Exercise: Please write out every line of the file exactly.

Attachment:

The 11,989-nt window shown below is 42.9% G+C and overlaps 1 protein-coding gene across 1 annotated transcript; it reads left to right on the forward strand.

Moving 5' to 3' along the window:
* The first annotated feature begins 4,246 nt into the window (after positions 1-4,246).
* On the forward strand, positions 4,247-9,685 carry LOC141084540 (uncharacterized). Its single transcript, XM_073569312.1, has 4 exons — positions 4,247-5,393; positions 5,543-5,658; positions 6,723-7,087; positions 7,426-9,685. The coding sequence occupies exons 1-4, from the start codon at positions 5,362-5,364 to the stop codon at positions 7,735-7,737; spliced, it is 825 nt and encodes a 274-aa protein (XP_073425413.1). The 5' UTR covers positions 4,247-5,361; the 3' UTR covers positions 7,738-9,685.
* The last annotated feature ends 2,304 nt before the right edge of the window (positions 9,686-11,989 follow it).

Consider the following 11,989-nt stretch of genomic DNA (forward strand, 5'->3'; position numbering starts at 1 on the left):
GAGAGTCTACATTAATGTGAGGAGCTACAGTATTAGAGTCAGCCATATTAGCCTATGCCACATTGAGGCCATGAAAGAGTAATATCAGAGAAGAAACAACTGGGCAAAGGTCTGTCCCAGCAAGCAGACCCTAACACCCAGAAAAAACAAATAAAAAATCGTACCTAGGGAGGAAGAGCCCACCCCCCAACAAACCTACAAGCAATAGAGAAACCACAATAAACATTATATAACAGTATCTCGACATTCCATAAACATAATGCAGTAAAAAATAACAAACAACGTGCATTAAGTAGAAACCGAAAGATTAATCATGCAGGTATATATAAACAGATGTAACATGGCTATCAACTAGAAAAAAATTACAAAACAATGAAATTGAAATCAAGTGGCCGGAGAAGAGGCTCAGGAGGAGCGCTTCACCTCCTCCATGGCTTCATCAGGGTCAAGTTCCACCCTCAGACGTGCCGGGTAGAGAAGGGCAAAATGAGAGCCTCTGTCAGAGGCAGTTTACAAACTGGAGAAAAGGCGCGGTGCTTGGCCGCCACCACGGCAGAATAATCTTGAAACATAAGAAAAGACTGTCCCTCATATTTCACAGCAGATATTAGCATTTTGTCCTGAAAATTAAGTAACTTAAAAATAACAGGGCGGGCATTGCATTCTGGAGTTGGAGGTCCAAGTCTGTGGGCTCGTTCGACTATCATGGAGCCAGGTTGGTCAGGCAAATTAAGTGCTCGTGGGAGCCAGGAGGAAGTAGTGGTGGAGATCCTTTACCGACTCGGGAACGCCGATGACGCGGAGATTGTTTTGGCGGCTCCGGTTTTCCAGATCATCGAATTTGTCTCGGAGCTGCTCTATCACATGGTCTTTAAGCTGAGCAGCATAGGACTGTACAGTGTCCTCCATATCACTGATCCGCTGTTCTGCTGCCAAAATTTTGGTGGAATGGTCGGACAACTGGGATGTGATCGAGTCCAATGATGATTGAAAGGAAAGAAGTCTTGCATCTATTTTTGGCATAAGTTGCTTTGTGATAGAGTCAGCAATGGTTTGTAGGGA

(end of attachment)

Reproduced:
The 11,989-nt window shown below is 42.9% G+C and overlaps 1 protein-coding gene across 1 annotated transcript; it reads left to right on the forward strand.

Moving 5' to 3' along the window:
* The first annotated feature begins 4,246 nt into the window (after positions 1-4,246).
* On the forward strand, positions 4,247-9,685 carry LOC141084540 (uncharacterized). Its single transcript, XM_073569312.1, has 4 exons — positions 4,247-5,393; positions 5,543-5,658; positions 6,723-7,087; positions 7,426-9,685. The coding sequence occupies exons 1-4, from the start codon at positions 5,362-5,364 to the stop codon at positions 7,735-7,737; spliced, it is 825 nt and encodes a 274-aa protein (XP_073425413.1). The 5' UTR covers positions 4,247-5,361; the 3' UTR covers positions 7,738-9,685.
* The last annotated feature ends 2,304 nt before the right edge of the window (positions 9,686-11,989 follow it).

Consider the following 11,989-nt stretch of genomic DNA (forward strand, 5'->3'; position numbering starts at 1 on the left):
GAGAGTCTACATTAATGTGAGGAGCTACAGTATTAGAGTCAGCCATATTAGCCTATGCCACATTGAGGCCATGAAAGAGTAATATCAGAGAAGAAACAACTGGGCAAAGGTCTGTCCCAGCAAGCAGACCCTAACACCCAGAAAAAACAAATAAAAAATCGTACCTAGGGAGGAAGAGCCCACCCCCCAACAAACCTACAAGCAATAGAGAAACCACAATAAACATTATATAACAGTATCTCGACATTCCATAAACATAATGCAGTAAAAAATAACAAACAACGTGCATTAAGTAGAAACCGAAAGATTAATCATGCAGGTATATATAAACAGATGTAACATGGCTATCAACTAGAAAAAAATTACAAAACAATGAAATTGAAATCAAGTGGCCGGAGAAGAGGCTCAGGAGGAGCGCTTCACCTCCTCCATGGCTTCATCAGGGTCAAGTTCCACCCTCAGACGTGCCGGGTAGAGAAGGGCAAAATGAGAGCCTCTGTCAGAGGCAGTTTACAAACTGGAGAAAAGGCGCGGTGCTTGGCCGCCACCACGGCAGAATAATCTTGAAACATAAGAAAAGACTGTCCCTCATATTTCACAGCAGATATTAGCATTTTGTCCTGAAAATTAAGTAACTTAAAAATAACAGGGCGGGCATTGCATTCTGGAGTTGGAGGTCCAAGTCTGTGGGCTCGTTCGACTATCATGGAGCCAGGTTGGTCAGGCAAATTAAGTGCTCGTGGGAGCCAGGAGGAAGTAGTGGTGGAGATCCTTTACCGACTCGGGAACGCCGATGACGCGGAGATTGTTTTGGCGGCTCCGGTTTTCCAGATCATCGAATTTGTCTCGGAGCTGCTCTATCACATGGTCTTTAAGCTGAGCAGCATAGGACTGTACAGTGTCCTCCATATCACTGATCCGCTGTTCTGCTGCCAAAATTTTGGTGGAATGGTCGGACAACTGGGATGTGATCGAGTCCAATGATGATTGAAAGGAAAGAAGTCTTGCATCTATTTTTGGCATAAGTTGCTTTGTGATAGAGTCAGCAATGGTTTGTAGGGA